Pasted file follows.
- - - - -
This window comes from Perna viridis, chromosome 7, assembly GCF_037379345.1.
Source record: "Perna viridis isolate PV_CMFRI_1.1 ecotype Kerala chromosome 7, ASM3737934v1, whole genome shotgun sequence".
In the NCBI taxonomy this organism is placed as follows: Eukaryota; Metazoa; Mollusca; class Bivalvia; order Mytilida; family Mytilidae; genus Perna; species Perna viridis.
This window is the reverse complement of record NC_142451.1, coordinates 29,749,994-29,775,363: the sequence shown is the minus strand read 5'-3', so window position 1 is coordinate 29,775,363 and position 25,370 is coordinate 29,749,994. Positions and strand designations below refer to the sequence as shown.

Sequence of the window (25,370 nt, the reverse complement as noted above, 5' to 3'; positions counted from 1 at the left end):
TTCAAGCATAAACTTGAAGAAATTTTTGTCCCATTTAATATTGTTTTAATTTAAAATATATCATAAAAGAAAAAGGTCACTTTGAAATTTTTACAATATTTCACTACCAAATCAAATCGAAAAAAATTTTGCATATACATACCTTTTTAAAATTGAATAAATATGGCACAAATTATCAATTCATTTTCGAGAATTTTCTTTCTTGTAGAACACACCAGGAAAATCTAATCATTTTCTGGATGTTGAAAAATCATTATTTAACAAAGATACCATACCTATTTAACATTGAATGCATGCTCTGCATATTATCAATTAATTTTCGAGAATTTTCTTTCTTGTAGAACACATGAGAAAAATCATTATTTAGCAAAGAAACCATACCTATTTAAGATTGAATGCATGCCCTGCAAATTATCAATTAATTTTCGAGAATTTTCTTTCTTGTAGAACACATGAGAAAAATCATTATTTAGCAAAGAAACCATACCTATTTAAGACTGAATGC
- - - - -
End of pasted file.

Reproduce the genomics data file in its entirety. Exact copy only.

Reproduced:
This window comes from Perna viridis, chromosome 7, assembly GCF_037379345.1.
Source record: "Perna viridis isolate PV_CMFRI_1.1 ecotype Kerala chromosome 7, ASM3737934v1, whole genome shotgun sequence".
In the NCBI taxonomy this organism is placed as follows: Eukaryota; Metazoa; Mollusca; class Bivalvia; order Mytilida; family Mytilidae; genus Perna; species Perna viridis.
This window is the reverse complement of record NC_142451.1, coordinates 29,749,994-29,775,363: the sequence shown is the minus strand read 5'-3', so window position 1 is coordinate 29,775,363 and position 25,370 is coordinate 29,749,994. Positions and strand designations below refer to the sequence as shown.

Sequence of the window (25,370 nt, the reverse complement as noted above, 5' to 3'; positions counted from 1 at the left end):
TTCAAGCATAAACTTGAAGAAATTTTTGTCCCATTTAATATTGTTTTAATTTAAAATATATCATAAAAGAAAAAGGTCACTTTGAAATTTTTACAATATTTCACTACCAAATCAAATCGAAAAAAATTTTGCATATACATACCTTTTTAAAATTGAATAAATATGGCACAAATTATCAATTCATTTTCGAGAATTTTCTTTCTTGTAGAACACACCAGGAAAATCTAATCATTTTCTGGATGTTGAAAAATCATTATTTAACAAAGATACCATACCTATTTAACATTGAATGCATGCTCTGCATATTATCAATTAATTTTCGAGAATTTTCTTTCTTGTAGAACACATGAGAAAAATCATTATTTAGCAAAGAAACCATACCTATTTAAGATTGAATGCATGCCCTGCAAATTATCAATTAATTTTCGAGAATTTTCTTTCTTGTAGAACACATGAGAAAAATCATTATTTAGCAAAGAAACCATACCTATTTAAGACTGAATGC